The ambulance ran over my dog, which I had more fondness for than for my mother, whom they were here to help. There wasn’t a lot left to help at this point. Father had shot himself, she found him, and I found her, trying to scoop his brains back into his skull with her wine glass.
“We need to sedate her,” the EMT said.
“Please,” I said.
“Are they trying to kill me?” mother said.
“I don’t think so.”
“Am I dying?”
“Maybe. All we have is hope.”
Splatter from a shotgun blast leaves pieces everywhere. It’s nearly impossible to clean up. Once a week or so, mother would find a bit of skull, brain matter or flesh in her underwear, or Special K she’d poured into a bowl and forgotten. She’d call me while drinking boxed Chablis and would smell like paint thinner by the time I got home. Sometimes she’d fallen and had shit and pissed herself because she couldn’t get up.
The stupid little Bichon Frise she’d bought from a puppy mill barked at me constantly. With my own dog dead and mother not to be trusted, I fed and walked the little bastard. It still barked at me. The dog ain’t right. The noise from the dog and Fox News made me want to shoot myself, or someone else, though Father had beat me to the punch.
“I talked to my therapist today,” my mother said. “I like it because we don’t have to talk about your father’s death anymore. We can just talk about whatever. And she’s a Trump supporter, so that helps.”
I fill her car up because she doesn’t know how. Father had done it for the last 50 years. Now I do it. I hated letting her drive because the car was always coming back dented. Then would come a story about how someone had sideswiped her. I would nod along while looking for the remote to turn down the volume of the television. People don’t admit loss of hearing, they just keep turning the volume up. She couldn’t hear me if she didn’t see my lips move.
“Do you want these? They’re brand new. Look, the tags are still attached. Your father never wore them.” I picked up the Costco polo shirts as if I was considering it.
“They’re not my size, really.”
“But they’re brand new. And they were on sale.”
I took the dog for a walk. It barked at me the whole time. I tied it up in front of a bar and went inside. It kept barking.
“Is that your dog?” some guy asked.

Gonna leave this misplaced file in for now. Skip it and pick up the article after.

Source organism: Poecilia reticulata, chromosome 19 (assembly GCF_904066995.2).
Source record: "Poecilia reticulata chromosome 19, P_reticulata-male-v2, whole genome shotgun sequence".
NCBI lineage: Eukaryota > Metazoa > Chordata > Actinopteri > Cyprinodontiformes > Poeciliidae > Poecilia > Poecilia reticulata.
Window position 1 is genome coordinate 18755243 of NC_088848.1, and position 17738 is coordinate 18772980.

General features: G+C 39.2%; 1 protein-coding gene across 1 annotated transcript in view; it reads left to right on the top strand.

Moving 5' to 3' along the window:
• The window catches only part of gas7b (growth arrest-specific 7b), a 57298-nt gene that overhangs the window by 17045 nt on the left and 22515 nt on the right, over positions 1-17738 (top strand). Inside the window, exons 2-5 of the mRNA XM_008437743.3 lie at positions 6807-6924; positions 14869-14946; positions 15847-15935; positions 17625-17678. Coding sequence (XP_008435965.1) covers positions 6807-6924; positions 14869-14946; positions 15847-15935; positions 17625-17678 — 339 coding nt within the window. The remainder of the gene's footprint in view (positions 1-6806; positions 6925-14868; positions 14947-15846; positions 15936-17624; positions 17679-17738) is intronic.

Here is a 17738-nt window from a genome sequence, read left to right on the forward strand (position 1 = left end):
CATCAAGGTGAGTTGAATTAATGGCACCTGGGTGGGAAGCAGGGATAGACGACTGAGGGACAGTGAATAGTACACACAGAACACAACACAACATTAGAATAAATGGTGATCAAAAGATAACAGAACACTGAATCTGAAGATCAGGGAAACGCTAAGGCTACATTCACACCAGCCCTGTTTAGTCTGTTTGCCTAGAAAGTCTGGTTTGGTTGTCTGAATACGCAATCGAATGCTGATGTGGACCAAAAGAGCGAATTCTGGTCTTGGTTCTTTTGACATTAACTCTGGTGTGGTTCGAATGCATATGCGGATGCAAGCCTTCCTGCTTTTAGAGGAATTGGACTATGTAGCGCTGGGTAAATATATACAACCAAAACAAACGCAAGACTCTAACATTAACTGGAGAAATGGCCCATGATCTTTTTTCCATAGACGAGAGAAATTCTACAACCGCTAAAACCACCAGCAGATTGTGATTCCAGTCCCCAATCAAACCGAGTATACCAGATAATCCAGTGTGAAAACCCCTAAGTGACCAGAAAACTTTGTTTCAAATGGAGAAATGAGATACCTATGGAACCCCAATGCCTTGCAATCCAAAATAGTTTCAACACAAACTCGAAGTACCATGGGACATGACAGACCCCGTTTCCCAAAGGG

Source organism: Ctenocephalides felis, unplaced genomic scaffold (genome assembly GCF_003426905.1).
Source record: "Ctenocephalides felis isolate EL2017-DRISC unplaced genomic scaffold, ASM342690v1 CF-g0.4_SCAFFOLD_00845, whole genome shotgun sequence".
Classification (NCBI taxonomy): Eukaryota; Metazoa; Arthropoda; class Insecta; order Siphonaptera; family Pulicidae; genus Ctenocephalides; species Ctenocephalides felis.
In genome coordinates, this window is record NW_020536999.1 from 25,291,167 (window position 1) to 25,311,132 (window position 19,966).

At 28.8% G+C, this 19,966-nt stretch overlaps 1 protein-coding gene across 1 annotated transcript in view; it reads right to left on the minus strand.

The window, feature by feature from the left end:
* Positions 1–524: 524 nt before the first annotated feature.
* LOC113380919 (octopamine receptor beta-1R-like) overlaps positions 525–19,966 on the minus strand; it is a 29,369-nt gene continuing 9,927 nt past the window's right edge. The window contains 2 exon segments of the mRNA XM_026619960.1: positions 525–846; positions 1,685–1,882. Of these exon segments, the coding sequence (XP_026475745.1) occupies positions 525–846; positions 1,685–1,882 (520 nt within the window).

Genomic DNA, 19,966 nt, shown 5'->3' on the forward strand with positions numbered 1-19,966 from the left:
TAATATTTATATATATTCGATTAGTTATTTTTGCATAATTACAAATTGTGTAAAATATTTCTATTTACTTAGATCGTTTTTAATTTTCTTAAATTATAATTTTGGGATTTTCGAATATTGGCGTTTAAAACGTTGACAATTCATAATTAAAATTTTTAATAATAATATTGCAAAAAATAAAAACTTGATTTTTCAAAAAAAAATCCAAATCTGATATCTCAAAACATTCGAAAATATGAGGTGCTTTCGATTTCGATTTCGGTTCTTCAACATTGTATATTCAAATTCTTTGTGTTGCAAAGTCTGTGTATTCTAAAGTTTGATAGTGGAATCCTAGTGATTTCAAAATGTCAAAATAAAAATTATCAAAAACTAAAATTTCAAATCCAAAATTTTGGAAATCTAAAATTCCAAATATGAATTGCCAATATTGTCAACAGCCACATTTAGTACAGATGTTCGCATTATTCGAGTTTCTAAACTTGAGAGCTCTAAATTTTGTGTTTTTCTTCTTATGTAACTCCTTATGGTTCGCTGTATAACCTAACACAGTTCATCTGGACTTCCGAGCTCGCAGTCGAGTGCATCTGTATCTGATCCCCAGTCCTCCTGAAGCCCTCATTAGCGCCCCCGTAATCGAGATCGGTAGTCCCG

“You just walked up with it.”
“Can you shut it up?”
“It’s my mother’s dog. And I can’t shut her up either.”
I heard a high-pitched whistle before I opened the front door. In the kitchen, all four burners were on high and water sputtered out of the teakettle. I turned off the burners, walked into the den and found mother typing frantically on her iPad to one of her Facebook friends as Fox News whined in the background.
“Do you want a cup of tea?” I yelled.
“I hate tea,” she said. “Could you pour me some wine?”
I use a wheelchair to take her out now. She brings a thermos of wine and a 16 oz sippy cup full. We go to her granddaughter’s soccer game, and I wheel her into her spot on the sidelines. A larger, more talented player runs over my niece and scores a goal. When the cheers die down, mother screams, “Hey ref, open your eyes! You’re missing a great game!” The other parents say she’s “cute” in an “I’m glad I don’t have to deal with that” way. My niece scores two goals. Her team loses 4-3 on penalty kicks that mother sleeps through.
Three weeks later, when I get to the house, there’s an ambulance in the driveway and I hear the dog barking. The strange neighbor lady with blue hair who just walks in unannounced runs up to me.
“I found your mom on the floor. No. She couldn’t get up. Really bad back pain.”
“Did you call 911?”
“Yes, she didn’t want me to. Screamed at me, actually. Is she always so ungrateful?”
As soon as I stepped off the elevator, I could hear her. “Are you trying to kill me?” Nurses looked down at their charts to avoid eye contact as I went down the hall to the room. As I stepped into the room, a doctor was chewing out the nurse. “Just do what I say. You get to ask questions when YOU are a doctor. Where the fuck do they get these people?” He turned and saw me in the doorway. “You the son?” “We have to run more tests. We don’t know what’s causing the pain and if we give her something for it, it may make things worse.”
“You can’t make her comfortable?”
After two more days of expert care and mother screaming, the doctor told me the primary artery leading to her intestines was 95% blocked and surgery was required. “The arterial wall was punc.. it ruptured during the procedure, and she bled into her abdomen. There was nothing that could be done.” He hurried out of the room.
“Is that how doctors admit to killing people?” I said.
“No comment,” the nurse said.
I took my bag and father’s shotgun, turned on all the gas burners on the stove and looked at that little fluffy white fucker barking at me. He ain’t right, but who am I to judge? “Come on, asshole.” I opened the door to my truck, and he jumped in. I put the shotgun behind the seat, threw my bag in the bed, and we headed west.
When we hit the highway, the little son of a bitch stuck his nose out the window, smelled the open road and never barked at me again.
John Bovio is a writer, artist, and chef. His work has appeared in various publications and galleries around the world. He lives in Oakland, California.